1. Trump DOL Issues New Rule; Biden White House Freezes It
In a strange—but not entirely unexpected—turn of events, the Trump administration issued a new rule for classifying individuals as independent contractors in early January. Less than two weeks later, the new Biden administration froze the advancement of all regulatory activity, including the new rule.
On January 7, 2021, under President Trump, the United States Department of Labor (DOL) issued its final rule for classifying the status of independent contractors. The new rule was scheduled to go into effect on March 8, 2021.
The new rule reaffirmed the “economic reality” test to determine whether an individual is an independent contractor (if they are in business for themselves), or an employee and therefore economically dependent on their employer. The rule identifies two core factors:
1. The nature and degree of control over the work.
2. The worker’s opportunity for profit or loss based on initiative and/or investment.
These factors are the most probative as to whether a worker is economically dependent on an employer or is in business for themselves. If the two core factors do not point to the same classification, the following three factors may serve as additional guideposts. The factors are:
(i) The amount of skill required for the work.
(ii) The degree of permanence of the working relationship between the worker and the potential employer.
(iii) Whether the work is part of an integrated unit of production.
While the new rule made it easier for companies to classify workers as independent contractors, it didn’t last long. On January 20th, Joe Biden was sworn in as President and his chief of staff issued a memo entitled “Regulatory Freeze Pending Review,” which stopped the advancement of any rule-making activity, including the new rule governing independent contractor classification.
The Biden administration is expected to be more employee-friendly than the Trump administration and more aggressive in enforcing misclassification of workers. Many observers predicted that the Biden administration would take steps to rescind or change the new rule, but this regulatory freeze seems to have taken many observers by surprise with the immediacy of the steps.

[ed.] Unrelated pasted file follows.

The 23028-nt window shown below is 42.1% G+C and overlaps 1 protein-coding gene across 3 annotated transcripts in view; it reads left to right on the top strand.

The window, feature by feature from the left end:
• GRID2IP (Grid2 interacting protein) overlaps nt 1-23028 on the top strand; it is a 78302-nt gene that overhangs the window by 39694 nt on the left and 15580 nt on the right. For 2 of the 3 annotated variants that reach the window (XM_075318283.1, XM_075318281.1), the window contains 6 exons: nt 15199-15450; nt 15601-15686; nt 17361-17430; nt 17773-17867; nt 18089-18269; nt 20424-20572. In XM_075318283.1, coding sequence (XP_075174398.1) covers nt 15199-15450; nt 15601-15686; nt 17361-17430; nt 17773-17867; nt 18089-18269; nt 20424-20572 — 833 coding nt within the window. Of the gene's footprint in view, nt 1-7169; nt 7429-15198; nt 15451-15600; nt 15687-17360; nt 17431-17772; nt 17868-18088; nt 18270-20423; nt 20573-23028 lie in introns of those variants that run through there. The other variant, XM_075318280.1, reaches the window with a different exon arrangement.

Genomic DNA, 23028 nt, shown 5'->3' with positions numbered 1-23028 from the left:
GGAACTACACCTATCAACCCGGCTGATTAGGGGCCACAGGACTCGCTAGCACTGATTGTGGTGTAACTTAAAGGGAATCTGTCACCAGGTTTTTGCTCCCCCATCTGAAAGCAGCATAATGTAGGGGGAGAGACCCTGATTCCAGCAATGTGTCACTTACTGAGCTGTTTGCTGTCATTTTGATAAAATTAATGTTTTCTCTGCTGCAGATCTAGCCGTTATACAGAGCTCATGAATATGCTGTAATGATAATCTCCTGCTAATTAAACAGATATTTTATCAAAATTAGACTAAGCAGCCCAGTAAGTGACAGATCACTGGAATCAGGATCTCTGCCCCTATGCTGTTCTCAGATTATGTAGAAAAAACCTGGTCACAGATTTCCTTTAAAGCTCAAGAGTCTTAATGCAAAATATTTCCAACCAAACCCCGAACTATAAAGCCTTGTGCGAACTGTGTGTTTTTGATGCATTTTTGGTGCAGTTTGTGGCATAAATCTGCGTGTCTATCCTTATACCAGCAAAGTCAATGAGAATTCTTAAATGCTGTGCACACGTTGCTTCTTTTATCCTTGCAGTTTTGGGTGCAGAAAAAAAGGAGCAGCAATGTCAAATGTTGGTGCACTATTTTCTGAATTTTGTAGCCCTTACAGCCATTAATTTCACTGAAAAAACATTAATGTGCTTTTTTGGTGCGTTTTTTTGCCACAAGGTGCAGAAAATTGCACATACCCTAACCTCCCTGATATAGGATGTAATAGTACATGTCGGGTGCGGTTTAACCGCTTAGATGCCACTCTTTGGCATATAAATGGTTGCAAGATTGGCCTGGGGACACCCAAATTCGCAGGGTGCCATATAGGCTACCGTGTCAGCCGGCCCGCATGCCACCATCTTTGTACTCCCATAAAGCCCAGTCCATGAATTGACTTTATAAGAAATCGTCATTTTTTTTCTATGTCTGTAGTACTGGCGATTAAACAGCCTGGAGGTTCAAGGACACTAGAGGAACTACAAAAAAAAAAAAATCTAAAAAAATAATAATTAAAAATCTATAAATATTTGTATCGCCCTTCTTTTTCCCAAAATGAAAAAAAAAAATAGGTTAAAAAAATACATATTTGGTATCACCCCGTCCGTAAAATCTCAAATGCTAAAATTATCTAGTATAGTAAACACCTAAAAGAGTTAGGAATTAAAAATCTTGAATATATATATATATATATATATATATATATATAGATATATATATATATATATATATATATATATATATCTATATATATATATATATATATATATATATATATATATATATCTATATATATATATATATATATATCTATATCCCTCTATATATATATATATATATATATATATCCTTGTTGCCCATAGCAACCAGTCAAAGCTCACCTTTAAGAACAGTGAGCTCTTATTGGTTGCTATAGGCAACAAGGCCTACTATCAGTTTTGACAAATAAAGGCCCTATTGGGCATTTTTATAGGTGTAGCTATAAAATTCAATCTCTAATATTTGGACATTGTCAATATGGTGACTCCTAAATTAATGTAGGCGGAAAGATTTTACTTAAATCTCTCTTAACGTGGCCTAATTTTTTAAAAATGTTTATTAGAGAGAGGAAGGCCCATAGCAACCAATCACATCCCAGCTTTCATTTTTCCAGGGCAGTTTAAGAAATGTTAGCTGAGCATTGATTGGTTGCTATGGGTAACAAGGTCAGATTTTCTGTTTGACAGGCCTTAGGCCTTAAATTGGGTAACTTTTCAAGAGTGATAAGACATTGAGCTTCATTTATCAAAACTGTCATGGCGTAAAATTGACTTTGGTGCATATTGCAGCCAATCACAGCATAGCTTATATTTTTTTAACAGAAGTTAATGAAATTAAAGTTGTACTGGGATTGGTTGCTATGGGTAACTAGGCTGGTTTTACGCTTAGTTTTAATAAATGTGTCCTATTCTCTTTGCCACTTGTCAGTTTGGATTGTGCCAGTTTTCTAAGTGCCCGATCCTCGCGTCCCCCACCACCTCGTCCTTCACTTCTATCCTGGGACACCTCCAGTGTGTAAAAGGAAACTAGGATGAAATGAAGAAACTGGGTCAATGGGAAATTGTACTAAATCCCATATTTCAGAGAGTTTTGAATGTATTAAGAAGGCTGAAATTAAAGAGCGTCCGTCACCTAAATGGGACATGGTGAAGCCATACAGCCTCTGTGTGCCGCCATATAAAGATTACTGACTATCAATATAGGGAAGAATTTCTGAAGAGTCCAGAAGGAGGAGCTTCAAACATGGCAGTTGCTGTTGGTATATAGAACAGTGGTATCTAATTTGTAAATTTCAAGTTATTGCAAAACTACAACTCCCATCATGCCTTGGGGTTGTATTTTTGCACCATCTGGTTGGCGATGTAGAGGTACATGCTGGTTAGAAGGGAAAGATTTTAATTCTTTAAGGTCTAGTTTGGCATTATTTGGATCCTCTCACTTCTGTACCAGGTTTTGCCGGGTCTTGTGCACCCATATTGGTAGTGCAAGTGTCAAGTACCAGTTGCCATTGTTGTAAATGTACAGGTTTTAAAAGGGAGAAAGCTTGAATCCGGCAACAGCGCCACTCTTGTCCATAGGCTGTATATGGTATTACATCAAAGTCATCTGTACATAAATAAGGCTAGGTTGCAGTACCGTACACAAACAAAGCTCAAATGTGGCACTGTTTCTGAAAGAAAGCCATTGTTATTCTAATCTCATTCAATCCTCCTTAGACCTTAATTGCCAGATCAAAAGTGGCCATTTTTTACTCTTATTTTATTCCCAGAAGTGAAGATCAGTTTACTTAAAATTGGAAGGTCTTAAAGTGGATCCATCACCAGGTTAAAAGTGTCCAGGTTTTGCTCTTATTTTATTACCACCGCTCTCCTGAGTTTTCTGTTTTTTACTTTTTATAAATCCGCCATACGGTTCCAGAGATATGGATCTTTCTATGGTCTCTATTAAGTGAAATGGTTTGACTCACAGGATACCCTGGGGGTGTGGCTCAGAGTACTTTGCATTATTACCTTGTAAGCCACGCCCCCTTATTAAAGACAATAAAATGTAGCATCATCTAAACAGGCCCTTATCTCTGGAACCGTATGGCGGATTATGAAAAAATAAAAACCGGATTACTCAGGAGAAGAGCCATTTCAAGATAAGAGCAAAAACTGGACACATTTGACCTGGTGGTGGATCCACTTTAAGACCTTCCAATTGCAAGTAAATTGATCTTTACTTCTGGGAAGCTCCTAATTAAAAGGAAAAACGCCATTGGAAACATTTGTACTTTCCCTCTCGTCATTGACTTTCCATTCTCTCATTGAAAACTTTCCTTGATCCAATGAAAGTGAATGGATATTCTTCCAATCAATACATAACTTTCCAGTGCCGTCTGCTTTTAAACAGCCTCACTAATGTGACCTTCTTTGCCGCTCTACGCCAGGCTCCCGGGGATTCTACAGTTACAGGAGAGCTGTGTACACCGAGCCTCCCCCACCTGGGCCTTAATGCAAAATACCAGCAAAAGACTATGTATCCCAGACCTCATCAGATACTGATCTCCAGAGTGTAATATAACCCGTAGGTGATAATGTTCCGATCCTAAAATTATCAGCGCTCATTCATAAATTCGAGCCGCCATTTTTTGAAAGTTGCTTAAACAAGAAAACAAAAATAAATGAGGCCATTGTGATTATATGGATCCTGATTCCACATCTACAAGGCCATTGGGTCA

2. California Supreme Court Says Dynamex and ABC Test Apply Retroactively
The California Supreme Court said that the Dynamex decision and the ABC test for determining if an individual was an employee or independent contractor should be applied retroactively. In April 2018, the California Supreme Court, in Dynamex Operations West Inc. v. The Superior Court of Los Angeles County, Charles Lee et al, Case No. S222732, discarded a 30-year-old standard for classifying workers and adopted a new standard—the ABC test—for determining if a worker is an employee or independent contractor. The Court abandoned the test that was set forth in S. G. Borello & Sons, Inc. v. Department of Industrial Relations, 48 Cal.3d 341 (1989) and adopted a modified ABC test based on Massachusetts General Laws chapter 149, §148B.
The court said a worker is considered an independent contractor—to whom a wage order does not apply—only if the hiring entity establishes:
(A) that the worker is free from the control and direction of the hirer in connection with the performance of the work, both under the contract for the performance of such work and in fact;
(B) that the worker performs work that is outside the usual course of the hiring entity’s business; and
(C) that the worker is customarily engaged in an independently established trade, occupation, or business of the same nature as the work performed for the hiring entity
The Dynamex ABC test was adopted by the California legislature and turned into law by AB5, which was signed by the governor. Since 2016, the ABC test has been the standard determining if an individual is an independent contractor, unless the worker fell within one of the exceptions of AB5 or AB2257, an amendment to AB5.
In its recent decision, the court addressed the question of what standard applied to misclassification cases before the Dynamex decision in 2018. Even though the standard for classifying workers was the Borello test for 30 years, the court said that the Dynamex ABC test applied retroactively. The statute of limitations will limit many of the claims for misclassification before the Dynamex decision in 2018. For those cases that have already been filed or are process, the standard is going to be the ABC test.
3. Owner-Operators and Food Distributors are Independent Contractors—For Now
In two last-minute opinion letters, the DOL said that owner-operator truck drivers and food-distributors were independent contractors. In these opinion letters, the DOL reviewed specific facts and concluded, based on the facts and using the new rule as guidance, that owner-operator truck drivers and food distributors were independent contractors. These opinion letters have limited usefulness. First, to the extent the facts in other situations are different, these opinion letters are not controlling. Second, and more importantly, these opinion letters use an analysis based on the rule proposed by the Trump administration that has been frozen by the Biden administration.
If the Biden administration adopts the new rule, which is unlikely, these opinion letters may be valuable to companies that engage with owner-operator truck drivers and food distributors in situations with similar fact patterns. A more likely scenario is that these opinion letters will be useful for a short period of time.
For more information, check out our resources page on misclassification and compliance. If you have any questions about engagement, classification, or management of your independent workforce, we’re always here to help.